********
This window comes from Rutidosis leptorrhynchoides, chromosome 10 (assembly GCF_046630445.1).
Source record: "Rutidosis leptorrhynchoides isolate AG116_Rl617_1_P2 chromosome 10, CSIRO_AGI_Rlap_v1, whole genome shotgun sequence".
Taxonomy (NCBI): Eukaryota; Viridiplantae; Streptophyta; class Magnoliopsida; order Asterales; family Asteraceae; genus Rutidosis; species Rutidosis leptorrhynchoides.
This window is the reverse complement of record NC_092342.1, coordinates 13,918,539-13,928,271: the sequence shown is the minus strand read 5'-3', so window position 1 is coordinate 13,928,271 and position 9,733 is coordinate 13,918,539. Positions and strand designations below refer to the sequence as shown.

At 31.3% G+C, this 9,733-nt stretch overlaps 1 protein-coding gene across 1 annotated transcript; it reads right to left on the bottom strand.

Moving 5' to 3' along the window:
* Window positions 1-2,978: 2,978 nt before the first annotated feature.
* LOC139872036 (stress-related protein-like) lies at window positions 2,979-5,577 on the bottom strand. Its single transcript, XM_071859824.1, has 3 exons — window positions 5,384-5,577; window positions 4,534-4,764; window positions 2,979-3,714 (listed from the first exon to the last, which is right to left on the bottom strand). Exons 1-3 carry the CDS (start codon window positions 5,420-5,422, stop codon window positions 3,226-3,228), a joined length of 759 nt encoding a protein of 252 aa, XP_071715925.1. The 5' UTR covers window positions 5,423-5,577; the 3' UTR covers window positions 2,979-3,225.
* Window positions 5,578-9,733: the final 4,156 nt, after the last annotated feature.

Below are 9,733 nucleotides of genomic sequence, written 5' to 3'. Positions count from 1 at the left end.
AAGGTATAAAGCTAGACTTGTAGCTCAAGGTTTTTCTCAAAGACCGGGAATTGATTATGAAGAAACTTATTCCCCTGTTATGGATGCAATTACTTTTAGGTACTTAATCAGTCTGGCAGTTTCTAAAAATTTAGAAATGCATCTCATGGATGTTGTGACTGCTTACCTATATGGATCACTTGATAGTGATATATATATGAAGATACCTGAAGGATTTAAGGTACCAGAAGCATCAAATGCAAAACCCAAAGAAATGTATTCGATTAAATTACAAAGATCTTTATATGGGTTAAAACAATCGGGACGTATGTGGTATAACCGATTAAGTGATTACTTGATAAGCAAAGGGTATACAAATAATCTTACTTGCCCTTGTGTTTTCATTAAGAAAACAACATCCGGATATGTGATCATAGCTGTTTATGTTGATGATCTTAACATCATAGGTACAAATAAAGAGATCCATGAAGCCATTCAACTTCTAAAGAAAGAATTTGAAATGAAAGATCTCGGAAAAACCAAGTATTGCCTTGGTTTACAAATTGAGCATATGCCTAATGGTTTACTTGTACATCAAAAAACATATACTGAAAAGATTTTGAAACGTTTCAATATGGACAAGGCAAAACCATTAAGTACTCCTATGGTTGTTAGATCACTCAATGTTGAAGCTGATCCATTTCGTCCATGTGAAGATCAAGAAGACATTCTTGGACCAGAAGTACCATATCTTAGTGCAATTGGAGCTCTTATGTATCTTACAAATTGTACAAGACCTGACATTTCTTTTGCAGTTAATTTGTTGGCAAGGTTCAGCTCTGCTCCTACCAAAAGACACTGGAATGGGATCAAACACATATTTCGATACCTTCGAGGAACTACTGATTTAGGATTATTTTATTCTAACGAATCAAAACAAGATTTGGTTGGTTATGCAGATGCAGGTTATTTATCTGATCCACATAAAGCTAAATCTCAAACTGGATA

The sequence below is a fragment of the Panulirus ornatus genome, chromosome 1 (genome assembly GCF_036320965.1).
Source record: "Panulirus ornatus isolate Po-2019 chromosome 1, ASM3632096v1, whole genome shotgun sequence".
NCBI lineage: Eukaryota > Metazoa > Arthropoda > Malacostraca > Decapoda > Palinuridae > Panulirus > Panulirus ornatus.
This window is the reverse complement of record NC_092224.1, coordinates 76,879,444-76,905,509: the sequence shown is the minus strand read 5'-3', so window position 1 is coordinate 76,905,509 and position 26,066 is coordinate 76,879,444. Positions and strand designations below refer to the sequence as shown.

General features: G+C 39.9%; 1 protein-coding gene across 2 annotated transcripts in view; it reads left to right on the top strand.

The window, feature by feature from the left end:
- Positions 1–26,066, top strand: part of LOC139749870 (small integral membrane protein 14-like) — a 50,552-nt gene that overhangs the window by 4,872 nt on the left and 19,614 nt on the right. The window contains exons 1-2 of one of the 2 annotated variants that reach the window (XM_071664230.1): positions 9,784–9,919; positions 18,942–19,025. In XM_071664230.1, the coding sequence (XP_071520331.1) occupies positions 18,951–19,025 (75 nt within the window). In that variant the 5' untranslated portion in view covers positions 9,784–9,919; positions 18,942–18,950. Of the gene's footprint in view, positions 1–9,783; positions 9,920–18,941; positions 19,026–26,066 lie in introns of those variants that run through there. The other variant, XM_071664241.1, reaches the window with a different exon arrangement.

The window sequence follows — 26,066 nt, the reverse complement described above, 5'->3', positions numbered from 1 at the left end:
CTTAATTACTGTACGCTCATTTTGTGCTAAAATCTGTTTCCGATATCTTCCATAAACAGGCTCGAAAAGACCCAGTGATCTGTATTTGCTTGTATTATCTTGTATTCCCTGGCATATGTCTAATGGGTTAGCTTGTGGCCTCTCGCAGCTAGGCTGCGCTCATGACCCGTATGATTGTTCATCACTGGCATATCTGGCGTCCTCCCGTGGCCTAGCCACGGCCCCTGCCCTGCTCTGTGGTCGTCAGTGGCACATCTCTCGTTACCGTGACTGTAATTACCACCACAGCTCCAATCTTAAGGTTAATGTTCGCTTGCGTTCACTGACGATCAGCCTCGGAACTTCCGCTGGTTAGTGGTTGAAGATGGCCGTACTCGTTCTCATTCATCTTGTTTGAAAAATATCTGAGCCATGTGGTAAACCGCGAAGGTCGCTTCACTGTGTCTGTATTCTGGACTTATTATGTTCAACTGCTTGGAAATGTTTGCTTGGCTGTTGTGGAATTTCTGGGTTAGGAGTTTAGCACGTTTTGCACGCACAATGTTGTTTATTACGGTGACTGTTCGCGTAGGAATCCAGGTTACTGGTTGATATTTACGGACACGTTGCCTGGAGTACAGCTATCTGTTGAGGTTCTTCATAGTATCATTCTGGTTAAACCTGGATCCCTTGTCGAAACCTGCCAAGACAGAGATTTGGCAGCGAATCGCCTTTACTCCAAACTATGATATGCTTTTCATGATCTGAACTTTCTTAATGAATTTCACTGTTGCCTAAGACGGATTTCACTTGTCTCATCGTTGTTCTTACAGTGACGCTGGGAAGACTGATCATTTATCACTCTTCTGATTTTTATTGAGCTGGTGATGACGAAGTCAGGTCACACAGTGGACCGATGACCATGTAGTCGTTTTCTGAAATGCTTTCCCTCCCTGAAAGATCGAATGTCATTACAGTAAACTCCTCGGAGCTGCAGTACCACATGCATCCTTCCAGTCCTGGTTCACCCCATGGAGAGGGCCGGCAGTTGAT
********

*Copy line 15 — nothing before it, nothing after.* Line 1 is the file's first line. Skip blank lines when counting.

This window is the reverse complement of record NC_092224.1, coordinates 76,879,444-76,905,509: the sequence shown is the minus strand read 5'-3', so window position 1 is coordinate 76,905,509 and position 26,066 is coordinate 76,879,444. Positions and strand designations below refer to the sequence as shown.